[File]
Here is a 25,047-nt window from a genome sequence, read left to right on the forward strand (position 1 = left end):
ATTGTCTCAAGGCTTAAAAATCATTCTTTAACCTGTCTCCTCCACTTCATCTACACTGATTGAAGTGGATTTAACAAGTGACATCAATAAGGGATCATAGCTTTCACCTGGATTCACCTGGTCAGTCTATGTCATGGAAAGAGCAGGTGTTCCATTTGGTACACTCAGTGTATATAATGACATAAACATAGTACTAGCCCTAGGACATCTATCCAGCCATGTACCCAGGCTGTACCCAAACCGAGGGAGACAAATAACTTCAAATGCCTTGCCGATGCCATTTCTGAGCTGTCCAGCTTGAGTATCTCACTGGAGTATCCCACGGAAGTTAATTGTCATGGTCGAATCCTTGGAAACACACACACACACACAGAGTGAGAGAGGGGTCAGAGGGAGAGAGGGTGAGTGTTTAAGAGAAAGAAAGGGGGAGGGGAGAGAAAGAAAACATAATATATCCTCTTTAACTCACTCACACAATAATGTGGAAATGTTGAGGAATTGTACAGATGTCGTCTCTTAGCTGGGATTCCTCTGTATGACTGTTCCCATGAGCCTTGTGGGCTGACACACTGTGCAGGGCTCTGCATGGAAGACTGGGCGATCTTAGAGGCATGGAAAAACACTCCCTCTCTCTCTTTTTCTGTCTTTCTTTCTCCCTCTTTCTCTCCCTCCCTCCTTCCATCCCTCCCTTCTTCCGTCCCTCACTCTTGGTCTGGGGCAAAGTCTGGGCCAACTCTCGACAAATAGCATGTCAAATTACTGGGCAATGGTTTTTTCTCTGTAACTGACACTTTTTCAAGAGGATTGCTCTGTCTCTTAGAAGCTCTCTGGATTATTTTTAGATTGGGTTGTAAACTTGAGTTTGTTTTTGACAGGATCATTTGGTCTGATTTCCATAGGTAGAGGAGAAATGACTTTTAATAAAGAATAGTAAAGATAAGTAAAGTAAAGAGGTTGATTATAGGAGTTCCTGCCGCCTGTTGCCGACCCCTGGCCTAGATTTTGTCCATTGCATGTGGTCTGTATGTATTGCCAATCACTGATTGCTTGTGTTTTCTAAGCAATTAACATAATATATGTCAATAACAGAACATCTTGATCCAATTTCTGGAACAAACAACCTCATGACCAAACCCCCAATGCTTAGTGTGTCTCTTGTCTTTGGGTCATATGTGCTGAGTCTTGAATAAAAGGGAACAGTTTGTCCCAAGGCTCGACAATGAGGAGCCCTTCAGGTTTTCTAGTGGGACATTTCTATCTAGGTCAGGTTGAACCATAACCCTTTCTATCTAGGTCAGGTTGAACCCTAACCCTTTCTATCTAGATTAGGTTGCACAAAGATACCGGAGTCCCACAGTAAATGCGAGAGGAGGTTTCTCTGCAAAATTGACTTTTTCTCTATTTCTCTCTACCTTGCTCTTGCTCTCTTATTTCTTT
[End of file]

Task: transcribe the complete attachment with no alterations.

Here is a 25,047-nt window from a genome sequence, read left to right on the forward strand (position 1 = left end):
ATTGTCTCAAGGCTTAAAAATCATTCTTTAACCTGTCTCCTCCACTTCATCTACACTGATTGAAGTGGATTTAACAAGTGACATCAATAAGGGATCATAGCTTTCACCTGGATTCACCTGGTCAGTCTATGTCATGGAAAGAGCAGGTGTTCCATTTGGTACACTCAGTGTATATAATGACATAAACATAGTACTAGCCCTAGGACATCTATCCAGCCATGTACCCAGGCTGTACCCAAACCGAGGGAGACAAATAACTTCAAATGCCTTGCCGATGCCATTTCTGAGCTGTCCAGCTTGAGTATCTCACTGGAGTATCCCACGGAAGTTAATTGTCATGGTCGAATCCTTGGAAACACACACACACACACAGAGTGAGAGAGGGGTCAGAGGGAGAGAGGGTGAGTGTTTAAGAGAAAGAAAGGGGGAGGGGAGAGAAAGAAAACATAATATATCCTCTTTAACTCACTCACACAATAATGTGGAAATGTTGAGGAATTGTACAGATGTCGTCTCTTAGCTGGGATTCCTCTGTATGACTGTTCCCATGAGCCTTGTGGGCTGACACACTGTGCAGGGCTCTGCATGGAAGACTGGGCGATCTTAGAGGCATGGAAAAACACTCCCTCTCTCTCTTTTTCTGTCTTTCTTTCTCCCTCTTTCTCTCCCTCCCTCCTTCCATCCCTCCCTTCTTCCGTCCCTCACTCTTGGTCTGGGGCAAAGTCTGGGCCAACTCTCGACAAATAGCATGTCAAATTACTGGGCAATGGTTTTTTCTCTGTAACTGACACTTTTTCAAGAGGATTGCTCTGTCTCTTAGAAGCTCTCTGGATTATTTTTAGATTGGGTTGTAAACTTGAGTTTGTTTTTGACAGGATCATTTGGTCTGATTTCCATAGGTAGAGGAGAAATGACTTTTAATAAAGAATAGTAAAGATAAGTAAAGTAAAGAGGTTGATTATAGGAGTTCCTGCCGCCTGTTGCCGACCCCTGGCCTAGATTTTGTCCATTGCATGTGGTCTGTATGTATTGCCAATCACTGATTGCTTGTGTTTTCTAAGCAATTAACATAATATATGTCAATAACAGAACATCTTGATCCAATTTCTGGAACAAACAACCTCATGACCAAACCCCCAATGCTTAGTGTGTCTCTTGTCTTTGGGTCATATGTGCTGAGTCTTGAATAAAAGGGAACAGTTTGTCCCAAGGCTCGACAATGAGGAGCCCTTCAGGTTTTCTAGTGGGACATTTCTATCTAGGTCAGGTTGAACCATAACCCTTTCTATCTAGGTCAGGTTGAACCCTAACCCTTTCTATCTAGATTAGGTTGCACAAAGATACCGGAGTCCCACAGTAAATGCGAGAGGAGGTTTCTCTGCAAAATTGACTTTTTCTCTATTTCTCTCTACCTTGCTCTTGCTCTCTTATTTCTTT